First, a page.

Her killing spurred congressional legislation aimed against illegal immigration, but the memory of Kate Steinle's brutal death was all it took to bring a San Francisco courtroom to a standstill Monday as her father struggled to tell what happened when she was struck down by a sudden bullet.
His voice breaking at times -- and with the man charged in his 32-year-old daughter's death sitting a few feet away -- James Steinle said he didn't know and couldn't tell that his daughter had been shot when she collapsed in front on him on a San Francisco pier in July 2015.
A passer-by, Steinle said, suggested that they turn her over. They did.
"You could see the bullet hole," her father said.
Prosecutors say Jose Ines Garcia Zarate, 54, an undocumented Mexican immigrant accused of repeatedly entering the United States illegally, fatally shot Steinle with a Sig Sauer .40-caliber handgun as she and her father walked on San Francisco' Pier 14. He is charged with second-degree murder.
Steinle testified Monday about those final moments. Earlier, attorneys delivered opening statements, with a prosecutor holding up the alleged murder weapon.
"He meant to kill Kate Steinle," Diana Garcia, an assistant district attorney in San Francisco told the jury. She described Garcia Zarate as a man who "intentionally" opened fire on people on the pier, killing Steinle, who sold medical equipment.
But defense attorney Matt Gonzalez said the shooting resulted from a "freakish ricochet."
"The gun was pointed at the ground when it discharged," Gonzalez said. "Had it been a public park, the bullet would have been embedded in the soil."
There has "never been a ricochet charge in history," Gonzalez added.
Garcia Zarate, who has pleaded not guilty, was formerly known as Juan Francisco Lopez-Sanchez, one of several aliases. CNN and other media outlets previously identified him as Juan Francisco Lopez-Sanchez.
The case has stirred controversy over immigration policy. Garcia Zarate was a convicted felon who'd been deported from the United States five times. Also, before the shooting, officials in San Francisco, a so-called sanctuary city, had released him instead of turning him over to immigration authorities.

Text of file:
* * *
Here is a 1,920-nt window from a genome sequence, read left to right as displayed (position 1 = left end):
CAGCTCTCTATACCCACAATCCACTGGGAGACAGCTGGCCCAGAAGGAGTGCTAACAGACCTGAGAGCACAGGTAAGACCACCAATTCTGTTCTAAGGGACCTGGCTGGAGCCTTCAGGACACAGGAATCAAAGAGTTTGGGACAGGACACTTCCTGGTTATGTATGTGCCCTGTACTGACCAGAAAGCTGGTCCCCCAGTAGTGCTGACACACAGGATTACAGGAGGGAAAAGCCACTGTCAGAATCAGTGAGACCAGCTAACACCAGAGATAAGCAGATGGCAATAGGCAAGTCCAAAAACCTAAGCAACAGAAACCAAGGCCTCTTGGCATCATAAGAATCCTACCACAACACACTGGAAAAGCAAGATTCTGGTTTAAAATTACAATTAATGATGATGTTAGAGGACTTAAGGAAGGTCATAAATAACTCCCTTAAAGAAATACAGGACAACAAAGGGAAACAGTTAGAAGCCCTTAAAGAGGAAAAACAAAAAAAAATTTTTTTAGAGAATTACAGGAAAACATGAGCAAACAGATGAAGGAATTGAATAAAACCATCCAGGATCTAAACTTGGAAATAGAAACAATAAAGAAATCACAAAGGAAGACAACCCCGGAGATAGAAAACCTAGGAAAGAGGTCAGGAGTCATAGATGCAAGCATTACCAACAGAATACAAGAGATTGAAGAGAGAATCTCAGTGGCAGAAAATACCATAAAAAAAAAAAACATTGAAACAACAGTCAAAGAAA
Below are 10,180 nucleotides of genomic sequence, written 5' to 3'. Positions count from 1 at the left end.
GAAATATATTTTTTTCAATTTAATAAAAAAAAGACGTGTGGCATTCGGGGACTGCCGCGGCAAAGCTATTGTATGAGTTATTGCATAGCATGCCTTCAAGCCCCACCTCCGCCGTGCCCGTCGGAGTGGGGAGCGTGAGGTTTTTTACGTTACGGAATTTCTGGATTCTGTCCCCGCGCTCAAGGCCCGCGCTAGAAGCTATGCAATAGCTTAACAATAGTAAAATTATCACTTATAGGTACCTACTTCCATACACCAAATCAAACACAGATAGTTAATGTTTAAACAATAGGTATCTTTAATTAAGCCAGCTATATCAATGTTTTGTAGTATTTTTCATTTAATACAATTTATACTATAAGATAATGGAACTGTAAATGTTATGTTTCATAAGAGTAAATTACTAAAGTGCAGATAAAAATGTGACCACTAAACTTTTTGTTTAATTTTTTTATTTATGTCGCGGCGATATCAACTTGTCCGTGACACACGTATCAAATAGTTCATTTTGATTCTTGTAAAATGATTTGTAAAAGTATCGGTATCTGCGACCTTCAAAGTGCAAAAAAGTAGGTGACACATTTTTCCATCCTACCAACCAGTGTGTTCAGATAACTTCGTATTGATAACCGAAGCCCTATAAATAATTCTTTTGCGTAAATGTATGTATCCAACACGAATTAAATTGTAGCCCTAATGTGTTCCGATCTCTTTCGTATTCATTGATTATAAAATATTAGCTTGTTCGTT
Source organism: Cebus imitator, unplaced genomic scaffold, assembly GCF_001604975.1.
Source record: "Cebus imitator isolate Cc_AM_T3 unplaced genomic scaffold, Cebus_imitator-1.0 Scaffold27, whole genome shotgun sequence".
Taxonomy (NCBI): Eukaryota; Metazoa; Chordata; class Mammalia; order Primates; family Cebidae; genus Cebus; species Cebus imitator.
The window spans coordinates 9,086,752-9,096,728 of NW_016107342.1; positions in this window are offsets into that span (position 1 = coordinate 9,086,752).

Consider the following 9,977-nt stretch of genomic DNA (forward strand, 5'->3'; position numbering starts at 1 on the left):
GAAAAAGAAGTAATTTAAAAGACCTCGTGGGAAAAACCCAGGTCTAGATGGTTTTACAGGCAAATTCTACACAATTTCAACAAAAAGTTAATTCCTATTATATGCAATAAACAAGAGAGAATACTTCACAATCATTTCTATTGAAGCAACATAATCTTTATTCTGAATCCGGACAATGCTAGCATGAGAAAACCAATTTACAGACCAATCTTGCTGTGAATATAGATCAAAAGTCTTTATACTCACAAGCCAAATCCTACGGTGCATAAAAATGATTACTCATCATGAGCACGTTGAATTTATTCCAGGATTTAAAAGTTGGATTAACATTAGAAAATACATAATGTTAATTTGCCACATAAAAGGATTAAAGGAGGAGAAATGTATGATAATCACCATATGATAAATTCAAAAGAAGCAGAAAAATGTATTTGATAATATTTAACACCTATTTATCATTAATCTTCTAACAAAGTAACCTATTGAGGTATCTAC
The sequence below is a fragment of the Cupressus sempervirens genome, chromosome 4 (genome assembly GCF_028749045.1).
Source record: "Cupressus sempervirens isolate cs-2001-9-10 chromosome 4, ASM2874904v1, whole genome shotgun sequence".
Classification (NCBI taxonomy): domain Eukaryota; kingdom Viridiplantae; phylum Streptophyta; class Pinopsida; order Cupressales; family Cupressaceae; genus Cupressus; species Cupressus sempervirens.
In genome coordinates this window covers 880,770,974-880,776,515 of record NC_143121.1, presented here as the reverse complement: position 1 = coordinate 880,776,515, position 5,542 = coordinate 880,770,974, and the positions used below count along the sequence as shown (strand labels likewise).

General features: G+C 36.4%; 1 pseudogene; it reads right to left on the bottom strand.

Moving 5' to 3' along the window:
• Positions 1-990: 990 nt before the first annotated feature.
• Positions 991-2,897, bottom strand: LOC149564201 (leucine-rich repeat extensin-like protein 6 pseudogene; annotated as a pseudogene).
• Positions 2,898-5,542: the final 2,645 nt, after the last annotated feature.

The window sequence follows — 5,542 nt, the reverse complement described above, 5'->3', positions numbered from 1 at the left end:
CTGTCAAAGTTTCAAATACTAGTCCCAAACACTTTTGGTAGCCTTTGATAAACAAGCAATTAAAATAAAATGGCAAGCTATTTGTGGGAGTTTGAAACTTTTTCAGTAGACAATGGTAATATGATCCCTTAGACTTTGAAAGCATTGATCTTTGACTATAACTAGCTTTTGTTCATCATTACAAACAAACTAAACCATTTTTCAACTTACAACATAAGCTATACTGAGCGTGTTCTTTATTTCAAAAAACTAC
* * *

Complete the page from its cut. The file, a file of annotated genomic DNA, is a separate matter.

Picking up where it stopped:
The Garcia Zarate case has also become a rallying cry for President Donald Trump and others, who have invoked Steinle's name in decrying sanctuary cities and promoting the construction of a border wall.
This summer the House of Representatives passed "Kate's Law," a measure named for the victim. The Senate has yet to pass the measure, which would increase maximum prison penalties for immigrants caught repeatedly entering the United States illegally.
'Dad, help me. Help me'
Opening statements Monday focused mostly on the killing.
James Steinle, his daughter and a friend were "just strolling like regular tourists" on that July evening, around 6:23 p.m., the prosecutor said.
Garcia Zarate was seated when the three passed him, prosecutor Garcia said. Steinle took a selfie right before shots rang out about seven minutes after the group met up at the pier, the prosecutor said.
"Kate fell and her dad fell with her," the prosecutor told the jury.
Steinle's last words were: "Dad, help me. Help me," according to the prosecutor.
The bullet pierced the San Francisco woman's lower back and tore through her abdominal aorta, authorities said.
Two women in a hotel across the street heard the gunshot and saw a man, who was "the only one rushing off the pier," according to Garcia.
Surveillance video captured Garcia Zarate running away, the prosecutor said. Another witness heard "a loud plop," the sound of the gun hitting the water, according to prosecutor Garcia.
"You'll see a splash in the water when the defendant throws the gun," Garcia said of the surveillance, adding that a police dive team recovered the weapon.
Garcia Zarate, who was arrested a mile away, eventually "admitted to deliberately firing the gun," after an interrogation that lasted more than four hours, the prosecutor said.
Investigators found gunshot residue on his right hand, according to Garcia.
The prosecutor said the Sig Sauer is "not the kind of gun to go off by accident."
'Emotional reaction shouldn't compound tragedy'
Authorities said the gun used in the shooting had been stolen from the car of an off-duty Bureau of Land management agent.
Defense attorney Gonzalez argued that Garcia Zarate found the gun at the pier, and accidentally discharged the weapon when he unwrapped it from a t-shirt.
The gun's "trigger pull is fairly light. It could accidentally discharge," Gonzalez said.
The defense attorney said an accidental discharge is "not a shock to people who know this gun."
"An emotional reaction shouldn't compound this tragedy," Gonzalez said.
He added: "An accident doesn't become something other than an accident because we don't like the results from it."
If the shooting "was purposeful," he said, Garcia Zarate would have fired more than once.
Garcia Zarate sat calmly in court as he listened to testimony from a Spanish translator on his earphones.
Gonzalez said Garcia Zarate has only a second-grade education, and he first came to the United States as a 14-year-old. The defense attorney argued that his client's background may have played a role in his prosecution.
"If this was a college student or Swedish kid would he be charged with murder?" Gonzalez said.
Testimony continues Tuesday.